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In Praise Of Clichés
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kstaron
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kstaron,
User Rank: Moderator
7/31/2014 | 1:54:52 PM
I'll take a cliche, but No buzzword bingo
It's one thing to have a mission statement that may spout simialar things all companies want. (to serve their customers better, to have products to be proud of etc.) but when we are in a meeting I don't want to play buzzword bingo as my boss is speaking either. don't tell me you want to (fill in buzzword here), tell me how you want us to do it so we are doing it better/faster/cheaper than the competition.
Broadway0474
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Broadway0474,
User Rank: Strategist
7/21/2014 | 3:58:41 PM
Re: Only resort to cliches....until the cows come home
From what I can tell, cliches are cliches when used correctly for their common definition. When they are used incorrectly, they are simply mistakes. When used correctly, they are used because they are easy and vague --- and vagueness is prized by leaders without clear strategic vision. When they are used incorrectly, they muddle the situation even worse because no one knows what the heck you mean.
David Wagner
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David Wagner,
User Rank: Strategist
7/21/2014 | 12:51:22 PM
Re: Only resort to cliches....until the cows come home
@Charles- that's an interesting comment. You are basically saying a cliche is cliche based on its use as opposed to its commonality. So a "stitch in time saves nine" is only a cliche when misused? Intellectually, I'm intrigued by this concept. It explains why coaches get away with "we're goign to be more aggressive" every football season and it explains why cliches work at times.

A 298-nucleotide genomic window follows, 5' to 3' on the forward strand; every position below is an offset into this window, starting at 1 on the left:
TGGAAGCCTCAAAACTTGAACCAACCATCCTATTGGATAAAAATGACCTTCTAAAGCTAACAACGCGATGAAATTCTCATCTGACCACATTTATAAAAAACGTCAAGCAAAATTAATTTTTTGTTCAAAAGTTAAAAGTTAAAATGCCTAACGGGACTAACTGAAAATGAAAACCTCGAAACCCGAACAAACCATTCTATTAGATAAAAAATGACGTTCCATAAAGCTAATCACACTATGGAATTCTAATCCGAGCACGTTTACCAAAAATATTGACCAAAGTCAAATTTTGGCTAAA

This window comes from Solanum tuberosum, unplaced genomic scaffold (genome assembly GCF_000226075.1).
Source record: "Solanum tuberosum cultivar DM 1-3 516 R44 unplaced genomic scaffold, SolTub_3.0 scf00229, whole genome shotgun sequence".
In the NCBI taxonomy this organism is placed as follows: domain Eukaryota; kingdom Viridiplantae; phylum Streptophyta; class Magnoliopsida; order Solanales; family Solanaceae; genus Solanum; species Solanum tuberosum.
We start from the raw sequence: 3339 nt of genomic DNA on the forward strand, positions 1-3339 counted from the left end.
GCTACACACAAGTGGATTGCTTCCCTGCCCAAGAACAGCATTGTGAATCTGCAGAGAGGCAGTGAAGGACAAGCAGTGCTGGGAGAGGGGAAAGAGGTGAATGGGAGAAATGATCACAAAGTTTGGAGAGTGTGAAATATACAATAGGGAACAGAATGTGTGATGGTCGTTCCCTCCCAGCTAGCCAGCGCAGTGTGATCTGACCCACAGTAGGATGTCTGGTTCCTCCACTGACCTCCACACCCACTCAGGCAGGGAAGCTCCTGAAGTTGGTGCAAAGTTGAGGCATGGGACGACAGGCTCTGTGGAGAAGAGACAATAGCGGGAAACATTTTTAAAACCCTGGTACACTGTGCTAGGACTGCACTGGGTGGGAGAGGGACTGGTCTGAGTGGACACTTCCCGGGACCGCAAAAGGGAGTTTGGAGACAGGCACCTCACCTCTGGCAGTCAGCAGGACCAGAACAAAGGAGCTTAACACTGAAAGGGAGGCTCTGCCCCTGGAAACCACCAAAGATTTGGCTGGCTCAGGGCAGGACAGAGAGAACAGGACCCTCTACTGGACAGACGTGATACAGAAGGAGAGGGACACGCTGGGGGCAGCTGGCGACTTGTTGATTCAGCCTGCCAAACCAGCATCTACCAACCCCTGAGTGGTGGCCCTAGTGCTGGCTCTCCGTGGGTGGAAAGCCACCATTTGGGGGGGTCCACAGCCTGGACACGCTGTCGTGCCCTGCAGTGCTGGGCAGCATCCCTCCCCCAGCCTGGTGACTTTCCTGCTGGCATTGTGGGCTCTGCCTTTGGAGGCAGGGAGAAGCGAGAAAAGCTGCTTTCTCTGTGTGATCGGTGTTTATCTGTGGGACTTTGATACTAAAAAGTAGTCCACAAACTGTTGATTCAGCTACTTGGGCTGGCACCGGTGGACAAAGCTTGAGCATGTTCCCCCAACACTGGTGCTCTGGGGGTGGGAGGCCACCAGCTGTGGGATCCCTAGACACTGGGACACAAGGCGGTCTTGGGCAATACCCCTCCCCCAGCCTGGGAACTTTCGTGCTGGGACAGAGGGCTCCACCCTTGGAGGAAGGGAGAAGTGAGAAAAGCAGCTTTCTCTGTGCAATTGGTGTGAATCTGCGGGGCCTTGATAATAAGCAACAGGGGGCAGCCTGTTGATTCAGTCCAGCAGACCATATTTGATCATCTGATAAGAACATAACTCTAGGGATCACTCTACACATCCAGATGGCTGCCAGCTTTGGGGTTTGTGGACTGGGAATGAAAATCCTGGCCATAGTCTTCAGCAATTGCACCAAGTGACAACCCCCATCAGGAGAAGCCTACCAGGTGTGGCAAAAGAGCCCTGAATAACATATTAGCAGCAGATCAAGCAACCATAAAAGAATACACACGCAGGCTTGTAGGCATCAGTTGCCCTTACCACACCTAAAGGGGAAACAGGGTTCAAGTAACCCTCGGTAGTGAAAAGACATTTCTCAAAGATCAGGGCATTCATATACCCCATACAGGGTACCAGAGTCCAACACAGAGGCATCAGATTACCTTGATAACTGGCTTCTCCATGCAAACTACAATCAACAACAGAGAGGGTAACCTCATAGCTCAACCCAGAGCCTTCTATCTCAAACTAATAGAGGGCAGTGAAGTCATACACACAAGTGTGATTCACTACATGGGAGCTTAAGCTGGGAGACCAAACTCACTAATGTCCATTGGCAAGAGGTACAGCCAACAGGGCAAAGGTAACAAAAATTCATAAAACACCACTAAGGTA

On the other hand, it makes them frighteningly difficult for managers to learn when to use them then. Oh well, i guess that is the manager's problem.
David Wagner
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David Wagner,
User Rank: Strategist
7/21/2014 | 12:46:11 PM
Re: In Praise Of Cliches
@angelfuego- That's an exccellent example of the good and the bad use of cliches. I think one lesson we can learn here is that the good cliche "propoer planning prevents poor performance" actually provides advice on what to do. the bad cliche sounds basically like the manager is out of ideas and wants you to go away before you realize it.
David Wagner
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David Wagner,
User Rank: Strategist
7/21/2014 | 12:43:45 PM
Re: In Praise Of Cliches
@zerox203- I guess we have to rely on another cliche-- everything in moderation. :)

Seriously though, your very thoughtful comment points out the troubles of all management writing. As much as you want to teach it, you can't do it directly. There is no single method of management which would work for all managers in all situations. There are no step-by-step instructions.

The best I think any writer can do is propose a set of ideas knowing that some small percentage of them will resonate with any given individual. And the best a manager can do is read a bunch of articles and figure out which ones resonate with them.

I look at management advice like clubs in a golf bag. Some of them you use a lot. Some of them you only use when you are stuck behind the tree in a puddle. The best any of us can do is list all the potential clubs so a manager can decide what to stick into his bag. 
David Wagner
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David Wagner,
User Rank: Strategist
7/21/2014 | 12:36:57 PM
Re: Talk vs. Walk
@SaneIT- You're right. I should have used the term "catch phrase." Anyone who writes for sitcoms knows the power of a catchphrase. You never want your staff to say, "Whachya talkin' about, CIO?" :)